Sometimes the mask slips.
Yesterday I attended a panel at the Texas Tribune Festival, an annual gathering of politicos and media figures in Austin, where both audience and speakers tend to be disproportionately leftist. At times, the festival can feel like political entertainment for the left, with panelists and Democratic elected officials tossing out witty insults of President Trump and Texas GOP leaders, usually to uproarious laughter.
For some officials, it’s a chance to relax in front of a friendly audience and speak frankly about their political opponents. Sometimes they get carried away. Yesterday, one did.
At a panel on leftist activism in cities, Travis County Judge Sarah Eckhardt was railing against the Texas legislature, complaining about how the state is constantly thwarting municipal policy. The Republicans running state government, she said, just want to stop whatever good things the cities are doing—whether it’s plastic bag bans, fracking bans, even local tree ordinances!
Then she said, “Governor Abbott hates trees because one fell on him.” The crowd laughed.
As all Texans know, Abbott was paralyzed from the waist down at age 26 when a tree fell on him while he was jogging on a windy day in Houston in 1984. He has used a wheelchair ever since. For an elected official to make fun of this, especially on a panel about civic activism, is appalling and offensive.
I immediately tweeted what Eckhardt had said.
At #TribFest19 panel on progressive activism, @JudgeEckhardt, talking about #txlege overriding local ordinances like Austin’s tree ordinance, says Gov. Abbott “hates trees because one fell on him.” The crowd laughs.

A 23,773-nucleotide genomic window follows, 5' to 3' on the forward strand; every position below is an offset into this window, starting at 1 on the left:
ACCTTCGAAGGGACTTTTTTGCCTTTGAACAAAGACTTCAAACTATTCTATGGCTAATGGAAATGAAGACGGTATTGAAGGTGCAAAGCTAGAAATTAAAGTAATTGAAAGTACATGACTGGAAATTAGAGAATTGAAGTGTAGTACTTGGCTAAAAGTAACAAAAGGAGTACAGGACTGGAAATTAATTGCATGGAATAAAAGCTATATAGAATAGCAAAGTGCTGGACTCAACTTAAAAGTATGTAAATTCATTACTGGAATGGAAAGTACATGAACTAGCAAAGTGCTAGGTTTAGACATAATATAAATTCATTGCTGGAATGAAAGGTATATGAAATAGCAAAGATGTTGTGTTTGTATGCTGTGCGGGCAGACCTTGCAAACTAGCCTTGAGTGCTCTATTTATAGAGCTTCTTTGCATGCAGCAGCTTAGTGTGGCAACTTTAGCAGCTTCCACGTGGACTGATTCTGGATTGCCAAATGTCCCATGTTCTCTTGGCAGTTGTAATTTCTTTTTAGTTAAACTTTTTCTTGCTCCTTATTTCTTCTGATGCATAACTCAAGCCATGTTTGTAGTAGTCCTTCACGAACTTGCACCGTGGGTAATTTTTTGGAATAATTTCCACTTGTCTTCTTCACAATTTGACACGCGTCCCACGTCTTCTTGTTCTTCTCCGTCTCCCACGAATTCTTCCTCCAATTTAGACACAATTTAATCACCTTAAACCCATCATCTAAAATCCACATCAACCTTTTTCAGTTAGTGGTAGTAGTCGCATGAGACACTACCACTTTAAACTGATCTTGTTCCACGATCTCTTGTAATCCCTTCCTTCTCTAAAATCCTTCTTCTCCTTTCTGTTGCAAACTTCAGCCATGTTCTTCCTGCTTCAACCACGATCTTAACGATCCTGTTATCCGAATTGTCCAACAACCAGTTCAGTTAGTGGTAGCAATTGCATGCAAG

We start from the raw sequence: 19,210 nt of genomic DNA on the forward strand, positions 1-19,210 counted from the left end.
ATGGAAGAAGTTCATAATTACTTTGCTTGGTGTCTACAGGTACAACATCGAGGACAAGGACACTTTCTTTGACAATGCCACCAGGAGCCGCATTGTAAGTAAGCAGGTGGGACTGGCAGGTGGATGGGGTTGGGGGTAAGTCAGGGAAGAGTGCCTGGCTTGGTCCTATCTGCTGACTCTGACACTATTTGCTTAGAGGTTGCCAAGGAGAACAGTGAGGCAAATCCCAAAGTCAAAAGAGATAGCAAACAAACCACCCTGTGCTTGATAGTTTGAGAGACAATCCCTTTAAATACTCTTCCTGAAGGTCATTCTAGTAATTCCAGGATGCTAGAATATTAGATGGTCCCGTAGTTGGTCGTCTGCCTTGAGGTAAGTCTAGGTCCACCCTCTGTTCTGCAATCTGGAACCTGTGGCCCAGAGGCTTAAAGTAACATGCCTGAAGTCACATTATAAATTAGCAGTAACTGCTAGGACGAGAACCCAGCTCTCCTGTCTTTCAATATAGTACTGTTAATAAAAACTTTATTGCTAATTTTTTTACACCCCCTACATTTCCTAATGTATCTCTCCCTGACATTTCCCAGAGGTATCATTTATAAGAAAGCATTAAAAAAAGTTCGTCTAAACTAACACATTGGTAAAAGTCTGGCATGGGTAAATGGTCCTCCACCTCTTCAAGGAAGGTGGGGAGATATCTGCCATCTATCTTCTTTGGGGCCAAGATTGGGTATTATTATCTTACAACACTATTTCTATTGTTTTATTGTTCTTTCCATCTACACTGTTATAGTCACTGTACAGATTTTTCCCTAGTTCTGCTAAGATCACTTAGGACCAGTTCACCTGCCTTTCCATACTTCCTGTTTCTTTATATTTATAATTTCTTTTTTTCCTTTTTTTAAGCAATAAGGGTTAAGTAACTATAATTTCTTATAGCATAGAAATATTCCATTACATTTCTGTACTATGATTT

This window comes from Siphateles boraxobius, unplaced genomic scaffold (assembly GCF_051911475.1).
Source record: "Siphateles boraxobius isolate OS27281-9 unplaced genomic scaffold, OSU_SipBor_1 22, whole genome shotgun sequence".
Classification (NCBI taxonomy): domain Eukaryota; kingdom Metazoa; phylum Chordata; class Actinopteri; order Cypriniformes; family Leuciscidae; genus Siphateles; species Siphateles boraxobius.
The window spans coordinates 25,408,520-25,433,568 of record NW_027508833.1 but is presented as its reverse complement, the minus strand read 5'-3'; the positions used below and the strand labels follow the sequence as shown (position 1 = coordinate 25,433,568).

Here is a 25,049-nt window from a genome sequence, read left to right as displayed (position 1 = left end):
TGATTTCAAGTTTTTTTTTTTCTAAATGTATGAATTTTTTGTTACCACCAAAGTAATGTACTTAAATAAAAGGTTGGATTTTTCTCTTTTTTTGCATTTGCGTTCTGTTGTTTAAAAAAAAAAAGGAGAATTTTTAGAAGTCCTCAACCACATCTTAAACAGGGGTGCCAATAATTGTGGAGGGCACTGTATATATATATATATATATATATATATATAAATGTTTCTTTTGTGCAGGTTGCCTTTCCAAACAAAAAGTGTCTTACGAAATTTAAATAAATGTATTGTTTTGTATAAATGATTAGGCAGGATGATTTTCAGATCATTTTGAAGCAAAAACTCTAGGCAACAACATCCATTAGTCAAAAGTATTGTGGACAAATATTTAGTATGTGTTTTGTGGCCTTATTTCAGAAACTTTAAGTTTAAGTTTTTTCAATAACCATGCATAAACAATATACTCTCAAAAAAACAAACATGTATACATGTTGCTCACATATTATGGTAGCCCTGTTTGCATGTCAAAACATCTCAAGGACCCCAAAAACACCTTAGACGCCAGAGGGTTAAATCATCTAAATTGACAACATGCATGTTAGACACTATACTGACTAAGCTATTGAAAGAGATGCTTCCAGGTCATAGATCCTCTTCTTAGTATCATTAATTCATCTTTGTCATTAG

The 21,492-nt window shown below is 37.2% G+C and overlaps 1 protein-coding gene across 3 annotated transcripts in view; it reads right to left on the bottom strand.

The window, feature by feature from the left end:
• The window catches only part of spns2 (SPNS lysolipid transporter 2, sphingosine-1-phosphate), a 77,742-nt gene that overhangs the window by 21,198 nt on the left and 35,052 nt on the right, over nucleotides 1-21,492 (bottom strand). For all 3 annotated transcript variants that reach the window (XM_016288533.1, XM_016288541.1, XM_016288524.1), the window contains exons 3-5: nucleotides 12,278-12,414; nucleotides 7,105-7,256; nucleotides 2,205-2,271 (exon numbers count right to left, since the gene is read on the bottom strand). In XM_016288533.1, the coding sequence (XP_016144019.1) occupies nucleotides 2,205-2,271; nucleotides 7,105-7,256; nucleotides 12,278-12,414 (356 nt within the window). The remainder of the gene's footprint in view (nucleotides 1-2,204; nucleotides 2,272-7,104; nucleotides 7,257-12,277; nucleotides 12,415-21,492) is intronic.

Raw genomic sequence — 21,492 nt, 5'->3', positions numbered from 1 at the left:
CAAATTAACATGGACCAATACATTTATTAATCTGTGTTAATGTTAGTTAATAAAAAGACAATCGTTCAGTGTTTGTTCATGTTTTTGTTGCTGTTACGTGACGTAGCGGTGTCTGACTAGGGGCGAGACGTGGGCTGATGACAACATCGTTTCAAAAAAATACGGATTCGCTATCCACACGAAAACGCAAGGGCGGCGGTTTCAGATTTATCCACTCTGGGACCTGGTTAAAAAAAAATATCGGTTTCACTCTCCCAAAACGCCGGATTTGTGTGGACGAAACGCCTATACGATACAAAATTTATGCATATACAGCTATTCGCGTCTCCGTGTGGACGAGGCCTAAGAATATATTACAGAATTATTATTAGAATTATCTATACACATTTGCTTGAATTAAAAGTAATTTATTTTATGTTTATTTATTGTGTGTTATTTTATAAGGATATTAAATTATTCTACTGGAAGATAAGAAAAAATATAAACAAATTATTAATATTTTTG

— John Daniel Davidson (@johnddavidson) September 27, 2019
Hours later, I noticed that my tweet had caught the attention of a few Republican lawmakers, who were understandably offended by the remark and called on Eckhardt to apologize. An editor at the Texas Tribune emailed me to ask if I had a recording, which I didn’t, but I said I had tweeted what Eckhardt said verbatim, and that the entire room heard what I heard.
Presumably, the Tribune then contacted Eckhardt for a comment, which prompted her to release a statement apologizing for the remark, which she called “disagreeable.”
That evening, the Tribune ran a story on Eckhardt’s apology. I strongly suspect that if I hadn’t tweeted her comment that there would have been no public pushback, no apology, and no news story.
In other words, was Eckhardt sorry she said what she said, or just sorry she got caught? Did she make fun of the governor’s disability because she thought she was among friends and could speak freely? Because she thought everyone in the room would be cool with it?
That’s certainly how it seemed. A few minutes before she made her crack, Eckhardt was talking about all the great things leftist city and county governments do to make life better for people, and she said, “I’m somewhat preaching to the choir at a Tribfest audience.”
In other words, she thought she could let the mask slip for a minute, tell the crowd how she really feels about the governor, maybe have a laugh at his expense. After all, just because he’s paralyzed doesn’t mean he’s not the enemy, right? And because he’s the enemy, we don’t need to be decent or respectful or civil, do we? We can mock him in ways we would never mock a Democrat, can’t we?
This entire sorry episode is a microcosm of American politics today. All that matters is what side you’re on, and if you’re on the wrong side, everything about you is fair game—even a disability. This kind of crude tribalism encourages and enables bigotry, which is really the only word to describe Eckhardt’s behavior.